To save on this already cheapo paper, weekends are printed two days to a page. However, seeing as most of the pertinent information is neatly divided down the middle, I decided to post half-pages. Thus we find: today is the beginning of the Lesser Cold. The picture shows boating and fishing, but today in Beijing all the bodies of water are frozen over, so I don't really see that happening. It doesn't feel like a lesser cold! The wind-chill makes it feel much colder than the reported 28 degrees. Today is (still) a good day for bathing and sacrificial rites, but a bad day for moving house or returning home from distance places. Oh, okay okay. I guess I'll stay here another day then. Apparently the Duke of Zhou takes weekends off, so he'll be back with us on Monday.
This morning I had brunch with my classmates SW and ZK. Surprisingly, Sculpting in Time in Wudaokou has a pretty reasonably priced breakfast.
ZK (right) lives here and is doing Chinese language training. However, she's been too busy to hang out with me at all. SW is just visiting briefly. She doesn't like me all that much. It's subtle but I can tell. She's gentlemanly about it, so to speak, so there's nothing really I can put my finger on. But I'm sure she wouldn't have volunteered on her own to have brunch with me. It's just that one of our other classmates insisted we must have a reunion in China--the absent classmates there by proxy in the photograph. SW finds the idea as silly and charming as I do, so we complied. ZK was there (clearly) for social smoothing. ZK and I get along great. ZK and SW get along even better. Group dynamics sure are complicated, and all totally beneath the surface.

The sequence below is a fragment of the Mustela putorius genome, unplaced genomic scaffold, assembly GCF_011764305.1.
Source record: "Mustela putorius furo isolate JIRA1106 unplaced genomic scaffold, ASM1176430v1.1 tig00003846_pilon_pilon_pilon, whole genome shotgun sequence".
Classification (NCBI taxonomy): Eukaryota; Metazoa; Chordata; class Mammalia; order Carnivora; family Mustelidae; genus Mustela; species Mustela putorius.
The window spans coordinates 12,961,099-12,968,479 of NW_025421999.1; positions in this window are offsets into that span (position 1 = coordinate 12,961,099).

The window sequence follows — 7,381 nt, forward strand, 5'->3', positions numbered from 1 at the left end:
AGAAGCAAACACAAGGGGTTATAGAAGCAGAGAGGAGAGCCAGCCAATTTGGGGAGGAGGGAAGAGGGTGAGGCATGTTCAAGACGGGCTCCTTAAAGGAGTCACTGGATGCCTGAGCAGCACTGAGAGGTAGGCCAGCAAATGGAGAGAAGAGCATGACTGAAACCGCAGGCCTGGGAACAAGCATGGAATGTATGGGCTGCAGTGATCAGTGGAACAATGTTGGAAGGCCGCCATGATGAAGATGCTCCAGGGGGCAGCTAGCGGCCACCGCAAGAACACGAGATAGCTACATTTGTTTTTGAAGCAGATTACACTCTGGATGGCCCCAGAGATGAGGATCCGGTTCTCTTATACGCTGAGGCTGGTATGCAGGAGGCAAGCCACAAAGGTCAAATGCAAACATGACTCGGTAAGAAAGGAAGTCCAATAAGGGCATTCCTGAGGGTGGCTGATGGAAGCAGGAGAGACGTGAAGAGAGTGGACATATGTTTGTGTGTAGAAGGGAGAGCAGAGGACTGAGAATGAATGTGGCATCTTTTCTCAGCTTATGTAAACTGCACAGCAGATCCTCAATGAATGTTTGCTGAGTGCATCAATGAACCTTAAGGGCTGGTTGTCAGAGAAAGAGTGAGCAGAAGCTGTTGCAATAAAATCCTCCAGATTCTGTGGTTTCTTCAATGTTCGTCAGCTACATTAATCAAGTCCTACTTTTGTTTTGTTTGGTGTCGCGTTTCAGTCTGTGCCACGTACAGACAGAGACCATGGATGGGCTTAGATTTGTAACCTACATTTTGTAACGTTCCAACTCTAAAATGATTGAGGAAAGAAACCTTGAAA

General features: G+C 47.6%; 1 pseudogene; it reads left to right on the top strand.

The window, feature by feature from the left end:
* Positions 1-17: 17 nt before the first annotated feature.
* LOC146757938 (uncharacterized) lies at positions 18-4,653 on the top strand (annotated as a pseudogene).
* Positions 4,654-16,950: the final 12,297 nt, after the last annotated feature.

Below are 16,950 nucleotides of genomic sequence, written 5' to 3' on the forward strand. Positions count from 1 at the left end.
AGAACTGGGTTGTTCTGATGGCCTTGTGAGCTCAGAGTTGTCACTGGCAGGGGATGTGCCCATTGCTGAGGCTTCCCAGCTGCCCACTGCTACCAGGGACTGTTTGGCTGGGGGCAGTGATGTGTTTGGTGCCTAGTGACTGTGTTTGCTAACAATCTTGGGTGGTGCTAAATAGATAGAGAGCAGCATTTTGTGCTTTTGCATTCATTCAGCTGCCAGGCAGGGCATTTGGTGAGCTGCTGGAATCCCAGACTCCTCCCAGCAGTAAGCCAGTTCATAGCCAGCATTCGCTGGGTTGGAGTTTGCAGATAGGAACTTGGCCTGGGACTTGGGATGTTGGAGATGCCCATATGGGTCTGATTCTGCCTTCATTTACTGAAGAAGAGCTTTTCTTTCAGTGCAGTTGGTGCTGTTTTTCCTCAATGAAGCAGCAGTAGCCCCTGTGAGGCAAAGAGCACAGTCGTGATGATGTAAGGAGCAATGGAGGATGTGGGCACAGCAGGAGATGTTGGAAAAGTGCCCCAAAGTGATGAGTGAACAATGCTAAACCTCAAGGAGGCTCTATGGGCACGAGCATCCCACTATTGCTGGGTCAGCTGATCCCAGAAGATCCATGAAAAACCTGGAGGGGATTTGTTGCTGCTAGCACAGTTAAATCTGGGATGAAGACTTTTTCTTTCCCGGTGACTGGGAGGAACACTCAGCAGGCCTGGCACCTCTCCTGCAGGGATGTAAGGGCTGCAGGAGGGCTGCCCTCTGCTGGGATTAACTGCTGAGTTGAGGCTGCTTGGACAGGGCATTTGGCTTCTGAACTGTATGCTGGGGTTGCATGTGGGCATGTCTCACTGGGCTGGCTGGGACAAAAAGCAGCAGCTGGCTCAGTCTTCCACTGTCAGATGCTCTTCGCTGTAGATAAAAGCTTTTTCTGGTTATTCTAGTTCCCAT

In any case, it was a fine time.
One thing SW said stuck with me. I had mentioned my advisor wanting me to stay another year, and that it being reasonable in some ways because of the progress I'm making. SW, who is getting married in June and has had to make some of the same hard choices I have, said that it is not necessarily better to let time abroad drag on indefinitely. The feeling of a deadline pushes you to get more done than if you give yourself the illusion of having all the time in the world. This seems right to me. The work expands to fill the time you give it. At some point it's time to cut loose (from the ever-entangling web of Chinese contacts and projects and obligations) and just go home, do some writing. That decision may even make sense on a professional level, not just a personal level.
A comforting thought.
I wrote the bus from Wudaokou back to campus and went to work in the library there. There's a particular project I'm working on which requires a lot of laborious downloading, and can only be done with the library wireless as far as I can tell. That means, I have to secure a seat at one of the study tables. Easier said than done! There is a horrible system of seat-saving, which I may have mentioned before, which means people get there early, strew their stuff all around, and save that seat for themselves for a whole day, leaving sometimes for hours at a time and completely preventing anyone else from using that space.